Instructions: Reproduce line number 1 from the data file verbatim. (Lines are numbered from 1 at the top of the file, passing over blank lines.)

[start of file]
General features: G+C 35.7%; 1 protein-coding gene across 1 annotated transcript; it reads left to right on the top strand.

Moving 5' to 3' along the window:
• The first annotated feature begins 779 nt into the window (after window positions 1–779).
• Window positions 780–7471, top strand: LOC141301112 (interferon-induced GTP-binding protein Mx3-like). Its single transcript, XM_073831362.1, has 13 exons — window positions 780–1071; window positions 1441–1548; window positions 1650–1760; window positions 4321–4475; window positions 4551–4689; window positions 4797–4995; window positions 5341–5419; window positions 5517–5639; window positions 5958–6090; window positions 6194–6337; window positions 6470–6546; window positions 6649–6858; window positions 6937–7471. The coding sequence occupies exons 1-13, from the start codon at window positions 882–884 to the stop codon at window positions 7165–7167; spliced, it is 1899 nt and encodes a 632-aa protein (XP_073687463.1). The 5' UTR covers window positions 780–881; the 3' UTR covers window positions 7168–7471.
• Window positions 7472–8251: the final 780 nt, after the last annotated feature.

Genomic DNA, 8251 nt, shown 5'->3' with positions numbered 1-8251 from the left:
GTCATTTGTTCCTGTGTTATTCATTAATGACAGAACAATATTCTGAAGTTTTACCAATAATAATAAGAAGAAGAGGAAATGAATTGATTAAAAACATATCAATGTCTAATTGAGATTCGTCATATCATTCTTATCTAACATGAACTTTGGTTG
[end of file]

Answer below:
General features: G+C 35.7%; 1 protein-coding gene across 1 annotated transcript; it reads left to right on the top strand.